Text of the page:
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Photo: Mark Wilson/Getty Images

President Trump walked back comments on Friday about the military engaging with migrants who throw rocks at them, saying there aren't plans to fire at people at the border, but to arrest them instead.

The big picture: What Trump originally said about the military considering rocks "a firearm because there's not much difference" prompted backlash and questioning regarding the military's authorized use of force in similar situations. The military's rules allow its members to act in self-defense, but typically "proportional" to the hostility they're facing.

"Anybody throwing stones, rocks, like they did to Mexico...where they badly hurt police and soldiers of Mexico, we will consider that a firearm because there's not much difference when you get hit in the face with a rock. ... They want to throw rocks at our military, our military fights back. We're going to consider it — I told them, consider it a rifle."
Trump said Friday
Military rules of self-defense

An internal Pentagon memo obtained by the Washington Post says that troops are authorized to use deadly force in defense of "all persons, foreign or domestic, who are faced with imminent threat of death or serious bodily harm, and where lesser means have failed or cannot be reasonably employed."

  • According to the rules of engagement (ROE), responses from the military must be "proportional to the provocation," and that force "must be reasonable in nature, duration, and scope to the perceived or demonstrated threat."
  • And the rule of the use of force (RUF) authorizes military personnel to "exercise individual self-defense in response to a hostile act or demonstrated hostile intent."
Troop activities are limited by law

The Posse Comitatus Act of 1878 restricts the U.S. military from acting as law enforcement on U.S. soil.

  • This means troops will not be authorized to "detain immigrants, seize drugs from smugglers or have any direct involvement in stopping" the migrant caravan, the Military Times reports. Instead, troops will "largely mirror that of the existing National Guard" already at the border.
Customs and Border Patrol

CBP, however, appears to have slightly more leeway in what constitutes the application of deadly force. CBP did not initially respond to request for comment.

  • In the 2014 Guidelines and Procedures Handbook, it says CBP officers and agents "may use deadly force only when necessary...when the officer/agent has a reasonable belief that the subject of such force poses an imminent danger or serious physical injury or death."
  • They define "serious physical injury" as something which "creates a substantial risk of death or which causes serious disfigurement, serious impairment of health...or involved serious concussive impact to the head."
What they're saying
  • Captain Bill Speaks, director of the Research and Analysis Division at the Pentagon, told Axios: "We will not discuss hypothetical situations or specific measures within our rules on the use of force, but our forces are trained professionals who always have the inherent right of self-defense. I would also emphasize that our forces are in support of DHS and CBP, who are performing law enforcement activities."
  • Lt. Gen. Mark Hertling, retired U.S. Army officer and CNN analyst, tweeted: "[T]here is no leader in the military - Officer or NCO - who would allow a soldier to shoot at an individual throwing a rock. They know that violates the rules of engagement, the law of land warfare & the values those in the military believe. It would be an unlawful order."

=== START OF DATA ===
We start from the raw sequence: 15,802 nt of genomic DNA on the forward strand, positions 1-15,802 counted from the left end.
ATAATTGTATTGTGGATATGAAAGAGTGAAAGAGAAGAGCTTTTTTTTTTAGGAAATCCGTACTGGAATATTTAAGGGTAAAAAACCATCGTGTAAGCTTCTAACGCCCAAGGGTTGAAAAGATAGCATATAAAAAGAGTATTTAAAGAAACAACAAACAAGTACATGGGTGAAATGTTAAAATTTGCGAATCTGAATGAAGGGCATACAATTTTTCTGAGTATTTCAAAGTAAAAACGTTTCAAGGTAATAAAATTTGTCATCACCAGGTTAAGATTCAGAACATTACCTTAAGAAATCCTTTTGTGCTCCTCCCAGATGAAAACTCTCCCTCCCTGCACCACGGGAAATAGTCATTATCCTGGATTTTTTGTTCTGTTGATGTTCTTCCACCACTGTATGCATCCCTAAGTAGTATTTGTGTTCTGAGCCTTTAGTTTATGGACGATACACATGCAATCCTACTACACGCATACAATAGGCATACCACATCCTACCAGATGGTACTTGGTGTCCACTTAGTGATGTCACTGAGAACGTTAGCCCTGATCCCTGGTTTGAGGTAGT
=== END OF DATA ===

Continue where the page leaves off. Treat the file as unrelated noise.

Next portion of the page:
Go deeper

Updated 10 mins ago - World

Myanmar's deposed leader Aung San Suu Kyi sentenced to 4 years in prison

An anti-coup protest in Yangon, Myanmar.Photo: Hkun Lat/Getty Images

A Myanmar court sentenced the country's ousted leader, Aung San Suu Kyi, on Monday to four years in prison on charges of "inciting public unrest" and breaking COVID-19 protocols, per the New York Times.

Why it matters: It's the first of several verdicts that could result in the 76-year-old Nobel laureate being imprisoned for the rest of her life.

2 hours ago - World

Pope Francis denounces European governments' migrant response

Pope Francis adresses refugees at the Reception and Identification Centre (RIC) in Mytilene on the island of Lesbos on Sunday. Photo: Louisa Gouliamaki/Pool/AFP via Getty Images

Pope Francis criticized European countries' response to migrants and asylum seekers during his visit to a refugee camp on the Greek island of Lesbos Sunday.

Why it matters: The pope said "migration is a humanitarian crisis that concerns everyone," but little had changed in the global response to displaced peoples since his first visit to Lesbos five years ago, per a transcript of his remarks. "Human lives, real people, are at stake. ... let us stop this shipwreck of civilization!"

Chris Cuomo accuser: On-air "hypocrisy" spurred report

Journalist Chris Cuomo. Photo: Gilbert Carrasquillo/GC Images

A woman who accused fired CNN journalist Chris Cuomo of sexual misconduct said Sunday she decided to come forward after learning of his comments about women who made similar accusations about his brother. He denies her allegations.

Why it matters: Her attorney Debra Katz said in a statement that she heard "the hypocrisy" of his on-air words about his brother, former New York Gov. Andrew Cuomo, and was "disgusted by his efforts to try to discredit these women," so "retained counsel to report his serious sexual misconduct against her to CNN."